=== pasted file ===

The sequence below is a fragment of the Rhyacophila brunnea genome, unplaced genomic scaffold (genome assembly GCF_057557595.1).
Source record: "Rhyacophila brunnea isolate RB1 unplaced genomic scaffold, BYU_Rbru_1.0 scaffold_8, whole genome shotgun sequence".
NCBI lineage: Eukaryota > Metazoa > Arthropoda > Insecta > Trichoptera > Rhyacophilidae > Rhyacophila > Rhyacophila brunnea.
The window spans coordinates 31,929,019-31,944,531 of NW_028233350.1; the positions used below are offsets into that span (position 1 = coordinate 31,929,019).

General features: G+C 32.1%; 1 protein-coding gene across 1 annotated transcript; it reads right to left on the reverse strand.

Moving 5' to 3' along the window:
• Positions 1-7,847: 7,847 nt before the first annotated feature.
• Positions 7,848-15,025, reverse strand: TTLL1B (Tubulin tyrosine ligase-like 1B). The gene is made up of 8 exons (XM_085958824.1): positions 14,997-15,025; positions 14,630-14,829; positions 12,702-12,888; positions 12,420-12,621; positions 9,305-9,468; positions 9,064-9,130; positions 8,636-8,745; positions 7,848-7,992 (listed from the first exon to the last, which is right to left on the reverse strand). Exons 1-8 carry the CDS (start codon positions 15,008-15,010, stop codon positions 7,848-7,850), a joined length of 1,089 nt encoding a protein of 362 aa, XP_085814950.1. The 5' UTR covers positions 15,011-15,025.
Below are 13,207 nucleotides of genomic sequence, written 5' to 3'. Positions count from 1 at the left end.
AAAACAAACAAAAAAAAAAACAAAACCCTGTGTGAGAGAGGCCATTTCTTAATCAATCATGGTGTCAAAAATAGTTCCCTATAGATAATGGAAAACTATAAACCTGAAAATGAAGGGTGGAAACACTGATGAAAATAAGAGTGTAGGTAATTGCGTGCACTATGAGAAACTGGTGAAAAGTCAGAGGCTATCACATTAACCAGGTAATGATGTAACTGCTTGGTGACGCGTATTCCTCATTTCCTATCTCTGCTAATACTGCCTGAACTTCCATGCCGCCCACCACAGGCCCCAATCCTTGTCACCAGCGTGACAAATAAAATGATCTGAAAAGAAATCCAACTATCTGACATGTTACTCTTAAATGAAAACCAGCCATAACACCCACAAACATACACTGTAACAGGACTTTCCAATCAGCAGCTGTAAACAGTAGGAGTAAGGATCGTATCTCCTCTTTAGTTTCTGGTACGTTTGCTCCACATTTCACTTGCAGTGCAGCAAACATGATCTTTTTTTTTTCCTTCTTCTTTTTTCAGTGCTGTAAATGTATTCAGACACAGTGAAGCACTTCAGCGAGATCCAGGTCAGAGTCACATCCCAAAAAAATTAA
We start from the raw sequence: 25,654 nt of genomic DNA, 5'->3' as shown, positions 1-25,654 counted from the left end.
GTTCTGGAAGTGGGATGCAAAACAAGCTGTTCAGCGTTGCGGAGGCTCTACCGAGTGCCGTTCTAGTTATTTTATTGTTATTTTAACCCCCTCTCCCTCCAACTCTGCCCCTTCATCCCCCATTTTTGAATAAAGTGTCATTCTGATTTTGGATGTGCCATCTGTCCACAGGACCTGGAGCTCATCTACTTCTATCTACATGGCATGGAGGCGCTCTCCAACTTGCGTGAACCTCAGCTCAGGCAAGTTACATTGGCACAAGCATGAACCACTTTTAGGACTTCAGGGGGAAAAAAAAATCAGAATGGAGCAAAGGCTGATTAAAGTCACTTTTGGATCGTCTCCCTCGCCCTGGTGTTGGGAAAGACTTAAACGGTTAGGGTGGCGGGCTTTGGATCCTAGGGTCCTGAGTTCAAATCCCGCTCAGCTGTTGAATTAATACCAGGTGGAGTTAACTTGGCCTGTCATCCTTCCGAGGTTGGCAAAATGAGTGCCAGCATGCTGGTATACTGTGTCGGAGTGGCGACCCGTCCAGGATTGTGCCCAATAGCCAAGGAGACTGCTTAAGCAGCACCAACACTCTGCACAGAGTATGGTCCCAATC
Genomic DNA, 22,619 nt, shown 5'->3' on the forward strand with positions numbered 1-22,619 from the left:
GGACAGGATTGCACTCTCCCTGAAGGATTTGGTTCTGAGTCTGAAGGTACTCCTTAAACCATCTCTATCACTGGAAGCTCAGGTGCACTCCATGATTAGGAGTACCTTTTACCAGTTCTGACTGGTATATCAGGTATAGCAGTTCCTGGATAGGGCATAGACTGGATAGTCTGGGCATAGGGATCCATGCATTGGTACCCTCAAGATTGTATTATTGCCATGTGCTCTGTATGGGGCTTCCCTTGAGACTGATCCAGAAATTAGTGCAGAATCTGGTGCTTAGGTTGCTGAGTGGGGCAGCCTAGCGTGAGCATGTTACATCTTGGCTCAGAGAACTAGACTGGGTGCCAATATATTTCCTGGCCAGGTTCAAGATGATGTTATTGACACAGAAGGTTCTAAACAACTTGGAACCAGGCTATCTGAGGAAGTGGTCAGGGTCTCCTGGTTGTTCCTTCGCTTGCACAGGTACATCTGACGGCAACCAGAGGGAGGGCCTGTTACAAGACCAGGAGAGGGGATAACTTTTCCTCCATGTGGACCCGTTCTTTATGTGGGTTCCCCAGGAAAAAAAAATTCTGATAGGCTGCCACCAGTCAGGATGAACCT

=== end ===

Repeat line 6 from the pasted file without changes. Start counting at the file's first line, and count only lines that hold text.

Moving 5' to 3' along the window: